The results show that early and consistent provider participants in the EHR Incentive Programs have more financial capacity, better organization and resources for supporting EHR implementation, and previous experience using health information technology.

While meaningful use requirements pushed EHR adoption forward, the process of using the systems on a constant basis had a new set of challenges that some providers were unable to attain, the researchers said. However, the differing rates of participation in the EHR Incentive Programs is leading to higher quality care at some physician offices while others are lacking and administering lower quality healthcare services.


“The expectation is that physicians and hospitals should be electronic,” senior author Dr. Joshua Vest, an Assistant Professor of Healthcare Policy and Research at Weill Cornell Medical College, said in a public statement. “How would everybody feel if only half of the banks were electronic nowadays? Without additional support to move forward there is the potential to stall out among those who don’t have the resources or capability to adopt EHRs.”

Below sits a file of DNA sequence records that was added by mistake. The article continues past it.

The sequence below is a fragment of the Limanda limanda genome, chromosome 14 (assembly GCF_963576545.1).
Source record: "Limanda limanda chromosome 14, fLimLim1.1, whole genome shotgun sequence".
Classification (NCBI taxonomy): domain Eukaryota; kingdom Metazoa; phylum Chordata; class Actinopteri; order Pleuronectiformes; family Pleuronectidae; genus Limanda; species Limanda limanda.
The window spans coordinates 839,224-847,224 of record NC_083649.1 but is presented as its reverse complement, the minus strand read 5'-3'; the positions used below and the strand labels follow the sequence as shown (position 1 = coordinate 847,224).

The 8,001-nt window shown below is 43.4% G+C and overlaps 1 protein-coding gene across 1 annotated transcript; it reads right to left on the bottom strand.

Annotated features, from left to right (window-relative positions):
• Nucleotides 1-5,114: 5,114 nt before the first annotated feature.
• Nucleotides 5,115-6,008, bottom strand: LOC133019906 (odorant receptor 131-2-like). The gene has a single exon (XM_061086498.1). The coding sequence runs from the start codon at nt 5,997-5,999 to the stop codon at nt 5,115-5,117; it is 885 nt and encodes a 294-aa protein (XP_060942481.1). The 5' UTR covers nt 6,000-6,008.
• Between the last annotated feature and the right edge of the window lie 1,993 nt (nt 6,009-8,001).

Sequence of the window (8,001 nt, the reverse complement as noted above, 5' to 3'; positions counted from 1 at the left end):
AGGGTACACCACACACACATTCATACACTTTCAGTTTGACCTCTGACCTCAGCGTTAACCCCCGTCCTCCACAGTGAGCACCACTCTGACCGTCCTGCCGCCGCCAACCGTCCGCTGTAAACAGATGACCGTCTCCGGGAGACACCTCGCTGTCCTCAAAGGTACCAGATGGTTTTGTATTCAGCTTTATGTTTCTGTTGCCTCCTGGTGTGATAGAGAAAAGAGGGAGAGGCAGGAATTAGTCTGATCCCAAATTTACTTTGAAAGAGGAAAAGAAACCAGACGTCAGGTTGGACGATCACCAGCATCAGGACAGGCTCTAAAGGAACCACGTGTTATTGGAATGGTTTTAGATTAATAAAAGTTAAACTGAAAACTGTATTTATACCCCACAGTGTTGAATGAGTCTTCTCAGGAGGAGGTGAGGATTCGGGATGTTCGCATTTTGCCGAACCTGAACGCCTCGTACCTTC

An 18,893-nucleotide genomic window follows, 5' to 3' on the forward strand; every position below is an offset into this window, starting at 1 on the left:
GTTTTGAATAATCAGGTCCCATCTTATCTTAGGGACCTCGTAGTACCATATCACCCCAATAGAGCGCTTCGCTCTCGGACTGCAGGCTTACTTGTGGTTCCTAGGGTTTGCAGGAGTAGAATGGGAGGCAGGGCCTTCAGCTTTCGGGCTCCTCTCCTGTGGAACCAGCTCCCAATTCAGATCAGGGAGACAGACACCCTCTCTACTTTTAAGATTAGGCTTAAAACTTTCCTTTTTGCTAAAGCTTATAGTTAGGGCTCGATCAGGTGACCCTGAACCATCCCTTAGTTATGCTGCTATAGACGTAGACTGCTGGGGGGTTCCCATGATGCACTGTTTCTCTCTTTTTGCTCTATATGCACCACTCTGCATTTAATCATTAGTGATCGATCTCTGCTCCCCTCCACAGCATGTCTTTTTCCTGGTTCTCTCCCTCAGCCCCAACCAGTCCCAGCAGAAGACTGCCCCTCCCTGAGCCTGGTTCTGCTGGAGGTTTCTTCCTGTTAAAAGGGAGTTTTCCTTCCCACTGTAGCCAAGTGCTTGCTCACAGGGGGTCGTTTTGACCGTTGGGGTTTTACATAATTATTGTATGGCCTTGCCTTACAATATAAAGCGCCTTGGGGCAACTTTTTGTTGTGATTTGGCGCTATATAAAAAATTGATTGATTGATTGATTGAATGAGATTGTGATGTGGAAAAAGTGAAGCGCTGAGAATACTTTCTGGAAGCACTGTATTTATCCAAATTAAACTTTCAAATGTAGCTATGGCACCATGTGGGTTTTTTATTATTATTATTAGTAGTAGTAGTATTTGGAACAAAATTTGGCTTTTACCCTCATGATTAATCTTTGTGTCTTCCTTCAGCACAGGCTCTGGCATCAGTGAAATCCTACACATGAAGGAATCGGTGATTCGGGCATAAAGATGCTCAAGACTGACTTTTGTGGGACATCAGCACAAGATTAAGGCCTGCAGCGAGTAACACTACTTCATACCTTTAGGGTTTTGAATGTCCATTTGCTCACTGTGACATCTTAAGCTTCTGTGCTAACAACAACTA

The researchers explained that there is a “digital divide” among different healthcare providers due to the participation in the EHR Incentive Programs. These results may play a role in the future of healthcare policy. Since there are certain providers who dropped out of the Medicaid EHR Incentive Program, it may behoove federal agencies to make some significant changes to the objectives within this particular program in order to keep providers participating.


“Electronic health records are vital not only because of their ability to efficiently provide physicians with a comprehensive portrait of and decision support for their patients, but also to drive new healthcare delivery models that can improve the value and quality of clinical care,” Dr. Rainu Kaushal, Chair of the Department of Healthcare Policy and Research and the Frances and John L. Loeb Professor of Medical Informatics at Weill Cornell, said in a public statement.